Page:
That’s just another reason for scouts to bet on Podziemski making it work in the NBA even though he lacks standout physical tools or athletic traits.
Falling: Kel’el Ware (Oregon, C, Freshman)
Inevitable risers in March seem likely to push Kel’el Ware down draft boards.
Scouts have had difficulty assessing where the blame lies, whether it’s on the freshman’s toughness and polish, his role at Oregon or just poor timing joining a team with three older bigs in N’Faly Dante, Quincy Guerrier and Nate Bittle. Regardless, Ware hasn’t scored in Oregon’s past three games, and he hasn’t played more than 15 minutes in a game since December.
Ware is likely to enter the draft process as merely an idea without substance.
Scouts were excited about his shooting potential, but he’s 12-of-43 from deep this season, which makes it difficult to feel confident in his jumper being a surefire plus. There was hope about his potential to serve as an option to feed around the key, but he’s made only 39.0 percent of his post-ups. A 51.0 two-point shooting percentage and 13.9 rebounding percentage for a 7-footer raise questions about his physicality, too.
Ware still offers encouraging tools for picking up easy baskets and blocking shots. But if he can’t crack Oregon’s rotation, a presumed lengthy NBA-ready timetable will make him less attractive for many teams, particularly since he plays only one position that most teams are already set at.
Rising: Judah Mintz (Syracuse, PG/SG, Freshman)
The ACC tournament represents a key opportunity for Judah Mintz, who has scouts’ attention entering March after a strong February.
Albeit in a small sample size, Mintz has shot 8-of-10 from three over Syracuse’s last four games. That’s all some scouts need to see given how effective he’s been with mid-range pull-ups and free throws.
Mintz may ultimately possess enough ball-handling wiggle, two-point creation, shot-making skill and finishing craft/bounce to continue threatening NBA defenses without needing typical scoring-guard shooting range. He has a knack for using timing, fakes and elevation to separate around the key and convert short-range jumpers and leaners.
But scoring only represents a portion of the value he potentially offers in the NBA. He’s averaging 4.4 assists, showing enough manipulation and passing IQ to at least be used as a primary playmaker for some stretches of a game.
Although Syracuse’s zone defense may inflate Mintz’s 3.3 steal percentage, NBA teams should still detect defensive upside tied to his quickness, anticipation and aggression.
There are obvious questions about Mintz’s 6’3″, 172-pound frame and skill set for playing off the ball, both of which lower his ceiling. But his creativity, rim pressure, setup ability and defensive activity could still translate to the NBA in some capacity, most likely to an energizer/spark role for a second unit that could use some juice.
Rising: Jalen Hood-Schifino (Indiana, PG/SG, Freshman)
Scouts were already growing more confident in Indiana guard Jalen Hood-Schifino before his 35-point game against Purdue on Saturday. He might have done enough to earn consideration from lottery teams, though with Indiana expected to land top-five seed in the NCAA tournament, he should have more opportunities to strengthen his case even further.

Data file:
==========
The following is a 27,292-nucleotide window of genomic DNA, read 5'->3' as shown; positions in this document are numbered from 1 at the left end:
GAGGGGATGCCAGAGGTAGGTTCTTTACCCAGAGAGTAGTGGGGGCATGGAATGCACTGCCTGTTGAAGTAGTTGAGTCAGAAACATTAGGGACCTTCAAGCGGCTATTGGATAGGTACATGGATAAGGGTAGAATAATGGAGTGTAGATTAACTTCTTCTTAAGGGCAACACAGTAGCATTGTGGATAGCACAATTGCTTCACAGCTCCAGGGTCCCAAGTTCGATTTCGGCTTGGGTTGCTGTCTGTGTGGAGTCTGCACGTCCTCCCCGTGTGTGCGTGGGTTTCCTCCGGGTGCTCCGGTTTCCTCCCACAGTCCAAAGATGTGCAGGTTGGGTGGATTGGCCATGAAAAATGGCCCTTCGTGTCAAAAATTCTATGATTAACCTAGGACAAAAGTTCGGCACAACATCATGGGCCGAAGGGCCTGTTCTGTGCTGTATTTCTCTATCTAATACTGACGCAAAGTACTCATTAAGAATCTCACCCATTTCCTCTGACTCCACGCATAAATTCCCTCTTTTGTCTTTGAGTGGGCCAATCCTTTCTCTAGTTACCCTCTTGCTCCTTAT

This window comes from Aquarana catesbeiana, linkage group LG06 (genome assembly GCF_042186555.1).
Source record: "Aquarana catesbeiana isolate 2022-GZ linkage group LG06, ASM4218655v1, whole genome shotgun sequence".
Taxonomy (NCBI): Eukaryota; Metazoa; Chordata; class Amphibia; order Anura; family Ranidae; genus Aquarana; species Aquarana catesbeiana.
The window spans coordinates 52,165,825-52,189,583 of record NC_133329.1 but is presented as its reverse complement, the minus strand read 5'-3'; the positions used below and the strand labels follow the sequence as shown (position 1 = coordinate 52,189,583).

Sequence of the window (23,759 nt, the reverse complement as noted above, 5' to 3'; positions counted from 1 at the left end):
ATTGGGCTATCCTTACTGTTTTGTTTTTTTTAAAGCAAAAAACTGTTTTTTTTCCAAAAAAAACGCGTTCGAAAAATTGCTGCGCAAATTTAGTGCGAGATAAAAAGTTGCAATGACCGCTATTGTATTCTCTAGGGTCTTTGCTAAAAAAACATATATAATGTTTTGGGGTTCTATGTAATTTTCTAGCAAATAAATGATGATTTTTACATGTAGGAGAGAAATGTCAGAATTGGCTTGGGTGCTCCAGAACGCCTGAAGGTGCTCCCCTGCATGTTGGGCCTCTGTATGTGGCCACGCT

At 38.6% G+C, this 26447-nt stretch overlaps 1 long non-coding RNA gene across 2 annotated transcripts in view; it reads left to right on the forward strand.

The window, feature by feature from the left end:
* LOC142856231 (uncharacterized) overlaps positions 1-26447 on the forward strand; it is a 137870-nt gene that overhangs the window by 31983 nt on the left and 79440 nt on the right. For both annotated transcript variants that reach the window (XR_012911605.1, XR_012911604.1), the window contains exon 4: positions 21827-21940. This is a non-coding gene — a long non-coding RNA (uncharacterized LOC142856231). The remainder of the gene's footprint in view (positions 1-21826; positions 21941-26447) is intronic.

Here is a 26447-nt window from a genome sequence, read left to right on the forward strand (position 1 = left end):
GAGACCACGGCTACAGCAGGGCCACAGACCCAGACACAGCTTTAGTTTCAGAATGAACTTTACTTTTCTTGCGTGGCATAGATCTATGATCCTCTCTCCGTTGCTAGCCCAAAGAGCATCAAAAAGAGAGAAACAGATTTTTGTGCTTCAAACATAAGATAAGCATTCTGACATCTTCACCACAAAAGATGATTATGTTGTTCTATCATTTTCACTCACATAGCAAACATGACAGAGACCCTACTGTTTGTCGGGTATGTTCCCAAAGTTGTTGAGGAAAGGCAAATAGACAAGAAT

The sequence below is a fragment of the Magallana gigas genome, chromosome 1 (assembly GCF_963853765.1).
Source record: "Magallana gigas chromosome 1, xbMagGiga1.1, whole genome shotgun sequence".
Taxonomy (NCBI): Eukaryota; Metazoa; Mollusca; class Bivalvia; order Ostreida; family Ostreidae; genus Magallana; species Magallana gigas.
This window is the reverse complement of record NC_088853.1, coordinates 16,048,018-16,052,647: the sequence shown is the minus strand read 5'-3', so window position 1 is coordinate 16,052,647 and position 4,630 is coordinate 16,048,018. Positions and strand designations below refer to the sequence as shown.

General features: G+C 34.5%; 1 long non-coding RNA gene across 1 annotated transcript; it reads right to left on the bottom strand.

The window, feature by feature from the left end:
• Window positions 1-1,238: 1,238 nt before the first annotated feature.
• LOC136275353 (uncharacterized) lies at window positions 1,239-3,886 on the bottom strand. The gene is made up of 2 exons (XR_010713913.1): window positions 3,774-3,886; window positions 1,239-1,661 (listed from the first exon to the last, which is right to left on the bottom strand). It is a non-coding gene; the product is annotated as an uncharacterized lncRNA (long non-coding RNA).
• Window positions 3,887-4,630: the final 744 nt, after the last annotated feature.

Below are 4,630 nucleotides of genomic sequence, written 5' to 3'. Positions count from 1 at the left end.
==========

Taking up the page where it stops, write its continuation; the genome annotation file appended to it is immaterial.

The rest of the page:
Preseason questions about his athletic limitations are fading fast. With 6’6″ size for a ball-handler, Hood-Schifino effectively uses hesitations and change of speed to gain steps on defenders and keep them in jail. His pacing in pick-and-roll situations always stands out. Hood-Schifino has command of the play in ball-screen situations, showing patience and recognition for when/where to pass or pull up.
That mid-range pull-up is his signature shot right now, with the freshman making 43.3 percent of his two-point jumpers and 41.7 percent of his off-the-dribble jumpers. He effectively gets to his spots, squares his feet off the dribble and rises with stability and balance. Though analytics might not approve of that shot selection, he excels at making those looks inside the arc, and it’s an area on an NBA floor where he should continue to have the space to elevate into his dangerous shot.
Hood-Schifino takes only 3.4 threes per game, but a confident stroke (36.4 percent 3PT), 76.9 percent free-throw mark and the occasional outburst (six made threes vs. Ohio State, five vs. Northwestern and five vs. Iowa) point to an eventual three-level shot-making threat.
While his vertical pop for finishing isn’t ideal and a 53.8 percent conversion rate at the rim isn’t great, Hood-Schifino has pulled off some high-difficulty layups and adjustments. It wouldn’t be surprising if he shot better around the basket with more space in the NBA.
Scouts do worry about his turnovers, as he’s prone to making careless passes. His defense hasn’t been the most convincing, either. But scouts also sound willing to put more stock into his clever setups and physical tools.
Between his positional size, scoring craftiness and exciting flash, there will be plenty of first-round interest in Hood-Schifino, especially if he’s able to propel Indiana on a postseason run.
Rising: Kobe Bufkin (Michigan, SG, Sophomore)
Scouts have praised Kobe Bufkin’s game and efficiency throughout the season, raising the idea that he could eventually be someone to take seriously. That timeline has been moved up with his recent play, particularly with Jett Howard out of Michigan’s lineup.
There is still a case for Bufkin to return to school next season and maximize his stock for a weaker 2024 draft. But based on the versatility, improvement, impact and projected fit he’s been showcasing lately, it wouldn’t be surprising if NBA teams try to convince him to declare after his sophomore season. Michigan may be on the NCAA tournament bubble, so failing to make the field of 68 could also factor into Bufkin’s decision.